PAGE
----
(Image credit: PIRO4D.)
The unique nature of life and annuity policies spanning many decades makes administration problematic. By contrast, technology changes rapidly, and regulatory changes can also impact previously issued blocks of policies. And as in other industry segments, carriers often grow through acquiring other companies or blocks of business. These challenges leave carriers with multiple older technology platforms that are expensive to administer and not well suited for today’s digital environment.
Software vendors have tried to address these challenges with new modern platforms that are highly configurable. While many of these platforms can indeed demonstrate fast configuration and reduced time to market once fully implemented, they are subject to some of the same challenges as the older platforms—and they can generate new challenges as well.
Most of the modern platforms have introduced their own proprietary tools for configuration. This includes scripting languages along with the necessary development environments. These tools have often not kept up with the rapid pace of technology changes, forcing the vendors to make changes that cause disruption within their existing client base making upgrades long and expensive.
The proprietary scripting languages are often inferior to open industry tools, making them hard to troubleshoot—which causes quality issues and delays. A simple change made with proprietary scripting languages can have far reaching impacts throughout the platform—and some of these impacts are typically not caught until the changes go into production.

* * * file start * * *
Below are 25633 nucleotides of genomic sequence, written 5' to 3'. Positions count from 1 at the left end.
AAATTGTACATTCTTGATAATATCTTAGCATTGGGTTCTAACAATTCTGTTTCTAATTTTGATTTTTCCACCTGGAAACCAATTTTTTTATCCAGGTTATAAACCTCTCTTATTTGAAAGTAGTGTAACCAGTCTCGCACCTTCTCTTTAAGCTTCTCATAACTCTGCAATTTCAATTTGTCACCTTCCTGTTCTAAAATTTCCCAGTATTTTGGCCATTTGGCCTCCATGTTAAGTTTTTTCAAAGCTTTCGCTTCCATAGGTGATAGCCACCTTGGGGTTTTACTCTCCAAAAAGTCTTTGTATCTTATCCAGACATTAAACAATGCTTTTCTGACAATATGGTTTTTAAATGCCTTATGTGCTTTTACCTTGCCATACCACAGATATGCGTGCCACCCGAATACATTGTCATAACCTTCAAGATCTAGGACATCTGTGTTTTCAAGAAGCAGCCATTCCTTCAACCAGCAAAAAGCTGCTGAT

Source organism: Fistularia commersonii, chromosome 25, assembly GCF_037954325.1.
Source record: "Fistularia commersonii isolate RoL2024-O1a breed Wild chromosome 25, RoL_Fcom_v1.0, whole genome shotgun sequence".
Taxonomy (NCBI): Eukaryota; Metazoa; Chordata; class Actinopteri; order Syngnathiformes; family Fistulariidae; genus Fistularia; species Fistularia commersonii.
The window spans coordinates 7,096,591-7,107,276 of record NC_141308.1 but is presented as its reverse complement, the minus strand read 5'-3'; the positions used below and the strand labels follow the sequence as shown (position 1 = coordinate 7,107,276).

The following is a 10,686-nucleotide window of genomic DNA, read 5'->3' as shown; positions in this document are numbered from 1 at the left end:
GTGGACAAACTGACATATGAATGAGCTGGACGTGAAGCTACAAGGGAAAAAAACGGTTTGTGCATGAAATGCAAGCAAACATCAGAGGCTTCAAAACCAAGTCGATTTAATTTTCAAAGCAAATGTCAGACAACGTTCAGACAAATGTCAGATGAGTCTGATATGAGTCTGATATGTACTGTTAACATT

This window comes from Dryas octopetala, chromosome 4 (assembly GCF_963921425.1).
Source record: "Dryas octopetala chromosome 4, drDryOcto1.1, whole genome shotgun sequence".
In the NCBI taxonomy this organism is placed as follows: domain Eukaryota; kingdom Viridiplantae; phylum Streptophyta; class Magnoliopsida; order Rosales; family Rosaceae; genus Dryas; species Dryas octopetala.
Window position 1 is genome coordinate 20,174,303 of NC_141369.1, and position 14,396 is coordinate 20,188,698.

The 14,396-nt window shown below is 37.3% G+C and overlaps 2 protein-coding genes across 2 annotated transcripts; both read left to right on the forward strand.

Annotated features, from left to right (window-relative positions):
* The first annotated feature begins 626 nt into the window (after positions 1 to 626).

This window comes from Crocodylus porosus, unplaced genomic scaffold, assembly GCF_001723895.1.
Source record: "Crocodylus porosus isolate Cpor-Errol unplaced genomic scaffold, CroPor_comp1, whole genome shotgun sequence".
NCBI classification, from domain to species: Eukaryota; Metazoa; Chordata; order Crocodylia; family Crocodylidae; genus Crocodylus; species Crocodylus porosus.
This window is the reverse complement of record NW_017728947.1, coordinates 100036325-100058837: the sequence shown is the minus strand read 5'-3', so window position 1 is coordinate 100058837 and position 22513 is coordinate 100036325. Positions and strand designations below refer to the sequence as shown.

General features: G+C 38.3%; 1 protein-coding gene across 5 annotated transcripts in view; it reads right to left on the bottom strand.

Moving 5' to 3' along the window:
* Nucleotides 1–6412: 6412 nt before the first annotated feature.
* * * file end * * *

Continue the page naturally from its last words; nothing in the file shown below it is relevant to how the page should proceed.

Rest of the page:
The rapid configuration using these proprietary scripting languages makes each client installation unique, which also leads to support and upgrade challenges. Some vendors are trying to rein this in by offering to make the significant changes as part of their base. This has the promise to provide more consistency at the cost of speed to market and innovation.
Challenging and Costly Upgrades
Ironically, the platforms developed since the Assembler and Cobol mainframe platforms have experienced the greatest challenges in terms of technology obsolescence. The more modern platforms have seen wholesale changes in their underlying technology, making upgrades very challenging and costly. It’s not rare for upgrades to be comparable to full scale conversion.
What the industry needs is a platform that provides rapid configuration and innovation without reinventing the open-source technology in the market today. This approach allows the platform to ride upon the rapid innovative changes we are experiencing today such as Cloud and DevOps without sacrificing ease of upgrades and industry support.
Key capabilities carriers should ask of any vendor of life insurance core systems include:
- What tools do you supply for configuration? If the vendor uses proprietary scripting languages, then look carefully at how they have supported them in the past and their roadmap for future support.
- How easy is it to upgrade the platform? Get references and make sure the vendor has a track record of demonstrating this ease over several upgrades.
- Is the platform DevOps and Cloud ready? If not, what will the migration path look like.
- How easy is it to test the platform and assess impacts of change? This has been a very problematic area for most vendors.
- Does the vendor allow for other partners to participate in the support of the platform?